*cue Oh Yeah by Yello*
Remember that 1961 Ferrari 250 GT California that was the love and passion of Cameron Frye’s father, who spent three years restoring it? That is, until it ended up at the bottom of a ravine.
Thankfully, the star car wrecked from the classic 1980s teen flick Ferris Bueller’s Day Off wasn’t an actual 1961 Ferrari 250 GT California. Otherwise, that would’ve likely put the film way over budget and made the automaker very upset, among many others.
Instead, it was one of three replica cars built specifically for this movie and used for filming. And one of those cars will be hitting the Mecum Auctions later next August during the 2018 Monterey Car Week.
Built by Modena Design and Development out of El Cajon, California, Paramount Studios commissioned the firm to build the movie cars, which resulted in the 1985 Modena GT Spyder California, as they called it.
Led by president of Modena Design Neil Glassmoyer and partner Mark Goyette, the cars featured custom-fabricated steel-tube frames designed by Bob Webb and built by David Turley, based off of a pre-existing MG model. Then Glassmoyer and Goyette penned and built the fiberglass bodywork. Glassmoyer also says he took extra efforts to incorporate Ferrari-style design cues to make the cars as accurate as possible, such as the raked windshield, exposed turn signals, hood scoops, oval grille, and fender vents.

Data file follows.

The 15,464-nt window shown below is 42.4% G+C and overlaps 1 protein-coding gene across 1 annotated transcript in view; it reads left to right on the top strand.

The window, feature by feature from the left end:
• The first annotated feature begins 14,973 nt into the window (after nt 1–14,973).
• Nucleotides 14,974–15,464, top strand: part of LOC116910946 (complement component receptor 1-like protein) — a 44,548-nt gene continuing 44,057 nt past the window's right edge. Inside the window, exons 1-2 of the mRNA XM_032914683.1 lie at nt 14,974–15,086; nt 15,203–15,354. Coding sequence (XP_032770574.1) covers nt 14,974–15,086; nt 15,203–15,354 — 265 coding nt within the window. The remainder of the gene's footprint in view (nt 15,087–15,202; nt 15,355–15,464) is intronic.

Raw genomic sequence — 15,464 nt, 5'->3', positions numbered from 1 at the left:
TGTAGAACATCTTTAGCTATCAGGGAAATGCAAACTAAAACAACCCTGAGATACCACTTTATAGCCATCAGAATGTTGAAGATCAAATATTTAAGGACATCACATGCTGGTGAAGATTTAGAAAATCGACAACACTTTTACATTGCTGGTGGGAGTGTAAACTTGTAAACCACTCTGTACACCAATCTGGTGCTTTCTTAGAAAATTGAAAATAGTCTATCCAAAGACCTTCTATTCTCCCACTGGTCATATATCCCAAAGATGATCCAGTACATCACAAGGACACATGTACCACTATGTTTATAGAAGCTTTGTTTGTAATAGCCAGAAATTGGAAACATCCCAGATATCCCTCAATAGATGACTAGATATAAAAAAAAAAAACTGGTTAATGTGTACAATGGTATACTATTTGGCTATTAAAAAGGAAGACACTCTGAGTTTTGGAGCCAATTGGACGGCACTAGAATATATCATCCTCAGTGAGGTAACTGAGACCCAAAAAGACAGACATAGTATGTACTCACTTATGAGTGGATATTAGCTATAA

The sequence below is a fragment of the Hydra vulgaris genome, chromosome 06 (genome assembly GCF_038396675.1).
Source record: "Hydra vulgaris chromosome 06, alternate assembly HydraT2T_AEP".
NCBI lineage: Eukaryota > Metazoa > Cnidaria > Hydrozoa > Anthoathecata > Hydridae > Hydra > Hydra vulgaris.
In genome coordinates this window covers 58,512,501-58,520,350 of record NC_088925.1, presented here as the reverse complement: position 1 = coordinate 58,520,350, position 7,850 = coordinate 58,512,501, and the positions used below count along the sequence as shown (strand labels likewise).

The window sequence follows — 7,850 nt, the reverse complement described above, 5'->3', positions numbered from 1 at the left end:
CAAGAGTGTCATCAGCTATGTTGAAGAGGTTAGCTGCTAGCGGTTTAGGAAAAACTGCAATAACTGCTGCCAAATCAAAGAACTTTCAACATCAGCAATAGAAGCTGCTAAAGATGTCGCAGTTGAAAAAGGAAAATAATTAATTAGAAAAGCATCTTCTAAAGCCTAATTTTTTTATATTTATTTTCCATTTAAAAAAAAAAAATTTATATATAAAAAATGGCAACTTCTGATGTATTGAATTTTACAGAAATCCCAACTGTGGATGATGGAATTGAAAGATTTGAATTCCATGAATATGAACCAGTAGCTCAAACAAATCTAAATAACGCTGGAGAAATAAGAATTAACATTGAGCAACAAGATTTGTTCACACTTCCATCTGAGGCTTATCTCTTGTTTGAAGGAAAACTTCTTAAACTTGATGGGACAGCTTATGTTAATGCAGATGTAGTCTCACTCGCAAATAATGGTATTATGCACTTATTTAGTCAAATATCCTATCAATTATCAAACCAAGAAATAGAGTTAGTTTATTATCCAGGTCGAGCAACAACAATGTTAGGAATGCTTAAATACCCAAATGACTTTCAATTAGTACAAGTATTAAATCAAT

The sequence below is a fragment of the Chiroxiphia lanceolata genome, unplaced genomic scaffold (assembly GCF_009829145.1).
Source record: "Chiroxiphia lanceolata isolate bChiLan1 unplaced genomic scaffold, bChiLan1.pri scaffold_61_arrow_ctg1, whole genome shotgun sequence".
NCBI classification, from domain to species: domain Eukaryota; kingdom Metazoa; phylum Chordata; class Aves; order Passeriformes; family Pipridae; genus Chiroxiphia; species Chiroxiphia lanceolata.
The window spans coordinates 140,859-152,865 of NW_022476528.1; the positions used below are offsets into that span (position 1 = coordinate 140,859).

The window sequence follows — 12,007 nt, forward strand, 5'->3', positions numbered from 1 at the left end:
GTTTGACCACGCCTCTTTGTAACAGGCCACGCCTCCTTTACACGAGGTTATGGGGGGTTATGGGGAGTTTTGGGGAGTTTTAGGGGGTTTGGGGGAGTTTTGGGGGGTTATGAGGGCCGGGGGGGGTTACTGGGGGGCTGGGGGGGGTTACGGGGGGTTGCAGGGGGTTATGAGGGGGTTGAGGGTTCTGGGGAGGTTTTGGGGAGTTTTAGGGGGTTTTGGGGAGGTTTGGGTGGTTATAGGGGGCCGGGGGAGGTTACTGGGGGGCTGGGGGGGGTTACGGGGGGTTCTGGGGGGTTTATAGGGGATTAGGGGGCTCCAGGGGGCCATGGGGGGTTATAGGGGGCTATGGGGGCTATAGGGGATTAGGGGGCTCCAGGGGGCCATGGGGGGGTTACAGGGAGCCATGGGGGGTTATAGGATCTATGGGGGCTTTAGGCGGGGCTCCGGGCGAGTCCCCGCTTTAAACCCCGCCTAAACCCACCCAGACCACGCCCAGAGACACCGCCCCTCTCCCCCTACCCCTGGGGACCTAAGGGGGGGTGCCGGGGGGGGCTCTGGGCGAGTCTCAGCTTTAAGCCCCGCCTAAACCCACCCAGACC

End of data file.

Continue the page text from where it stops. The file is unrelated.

But it didn’t stop there as movie cars weren’t just stationary props, either. The interior was also completely outfitted to replicate the cockpit of the GT California, from the classy analog gauges mounted on the center portion of the dashboard to the simple and classic switchgear.
Under the hood sits a custom 5.0-liter V8, supposedly from Ford, along with a Ford-sourced C4 three-speed automatic. The engine was fitted with four downdraft carburetors and black-painted valve covers to mimic the look of the original Ferrari’s Colombo V12.
While a total of three were built, one was a rolling chassis, which as you can imagine, is the one that Cameron kicked off of the floor jack, sending his father’s prized possession into the depths below.
The example heading to Mecum Auctions recently underwent a nine-month restoration before showing up on its website. Accompanying the auction upon closing will be a stack of full documentation regarding the car’s history, along with other film memorabilia.
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